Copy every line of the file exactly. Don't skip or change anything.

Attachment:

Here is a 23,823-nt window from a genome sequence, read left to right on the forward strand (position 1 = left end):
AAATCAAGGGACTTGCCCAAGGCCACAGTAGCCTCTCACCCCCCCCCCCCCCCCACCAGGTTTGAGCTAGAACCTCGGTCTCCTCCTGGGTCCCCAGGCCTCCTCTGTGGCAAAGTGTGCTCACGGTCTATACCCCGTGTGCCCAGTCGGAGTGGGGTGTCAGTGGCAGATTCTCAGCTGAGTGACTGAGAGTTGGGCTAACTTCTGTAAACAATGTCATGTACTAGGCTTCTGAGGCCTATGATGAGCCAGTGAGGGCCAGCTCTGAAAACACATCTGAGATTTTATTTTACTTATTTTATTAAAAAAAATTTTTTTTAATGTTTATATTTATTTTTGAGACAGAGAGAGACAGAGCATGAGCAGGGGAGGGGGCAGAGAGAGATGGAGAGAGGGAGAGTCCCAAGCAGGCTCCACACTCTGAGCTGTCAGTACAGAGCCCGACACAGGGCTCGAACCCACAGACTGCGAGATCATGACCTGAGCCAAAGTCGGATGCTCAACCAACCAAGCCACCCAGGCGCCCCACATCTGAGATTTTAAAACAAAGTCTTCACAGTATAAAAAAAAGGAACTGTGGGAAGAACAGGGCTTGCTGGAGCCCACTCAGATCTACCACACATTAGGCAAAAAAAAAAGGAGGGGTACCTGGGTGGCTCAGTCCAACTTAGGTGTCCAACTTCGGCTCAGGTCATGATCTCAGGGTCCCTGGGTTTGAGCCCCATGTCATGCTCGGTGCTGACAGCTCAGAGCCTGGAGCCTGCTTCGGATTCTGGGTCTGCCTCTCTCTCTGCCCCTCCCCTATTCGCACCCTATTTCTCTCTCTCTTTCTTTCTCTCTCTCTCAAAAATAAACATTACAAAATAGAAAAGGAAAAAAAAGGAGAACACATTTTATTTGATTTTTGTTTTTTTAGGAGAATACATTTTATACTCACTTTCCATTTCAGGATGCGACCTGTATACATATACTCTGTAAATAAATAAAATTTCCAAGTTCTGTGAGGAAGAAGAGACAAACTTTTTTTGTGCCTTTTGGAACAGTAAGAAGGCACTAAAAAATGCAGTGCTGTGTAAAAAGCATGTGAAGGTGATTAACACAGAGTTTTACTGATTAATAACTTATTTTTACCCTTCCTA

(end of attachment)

Here is a 23,823-nt window from a genome sequence, read left to right on the forward strand (position 1 = left end):
AAATCAAGGGACTTGCCCAAGGCCACAGTAGCCTCTCACCCCCCCCCCCCCCCCACCAGGTTTGAGCTAGAACCTCGGTCTCCTCCTGGGTCCCCAGGCCTCCTCTGTGGCAAAGTGTGCTCACGGTCTATACCCCGTGTGCCCAGTCGGAGTGGGGTGTCAGTGGCAGATTCTCAGCTGAGTGACTGAGAGTTGGGCTAACTTCTGTAAACAATGTCATGTACTAGGCTTCTGAGGCCTATGATGAGCCAGTGAGGGCCAGCTCTGAAAACACATCTGAGATTTTATTTTACTTATTTTATTAAAAAAAATTTTTTTTAATGTTTATATTTATTTTTGAGACAGAGAGAGACAGAGCATGAGCAGGGGAGGGGGCAGAGAGAGATGGAGAGAGGGAGAGTCCCAAGCAGGCTCCACACTCTGAGCTGTCAGTACAGAGCCCGACACAGGGCTCGAACCCACAGACTGCGAGATCATGACCTGAGCCAAAGTCGGATGCTCAACCAACCAAGCCACCCAGGCGCCCCACATCTGAGATTTTAAAACAAAGTCTTCACAGTATAAAAAAAAGGAACTGTGGGAAGAACAGGGCTTGCTGGAGCCCACTCAGATCTACCACACATTAGGCAAAAAAAAAAGGAGGGGTACCTGGGTGGCTCAGTCCAACTTAGGTGTCCAACTTCGGCTCAGGTCATGATCTCAGGGTCCCTGGGTTTGAGCCCCATGTCATGCTCGGTGCTGACAGCTCAGAGCCTGGAGCCTGCTTCGGATTCTGGGTCTGCCTCTCTCTCTGCCCCTCCCCTATTCGCACCCTATTTCTCTCTCTCTTTCTTTCTCTCTCTCTCAAAAATAAACATTACAAAATAGAAAAGGAAAAAAAAGGAGAACACATTTTATTTGATTTTTGTTTTTTTAGGAGAATACATTTTATACTCACTTTCCATTTCAGGATGCGACCTGTATACATATACTCTGTAAATAAATAAAATTTCCAAGTTCTGTGAGGAAGAAGAGACAAACTTTTTTTGTGCCTTTTGGAACAGTAAGAAGGCACTAAAAAATGCAGTGCTGTGTAAAAAGCATGTGAAGGTGATTAACACAGAGTTTTACTGATTAATAACTTATTTTTACCCTTCCTA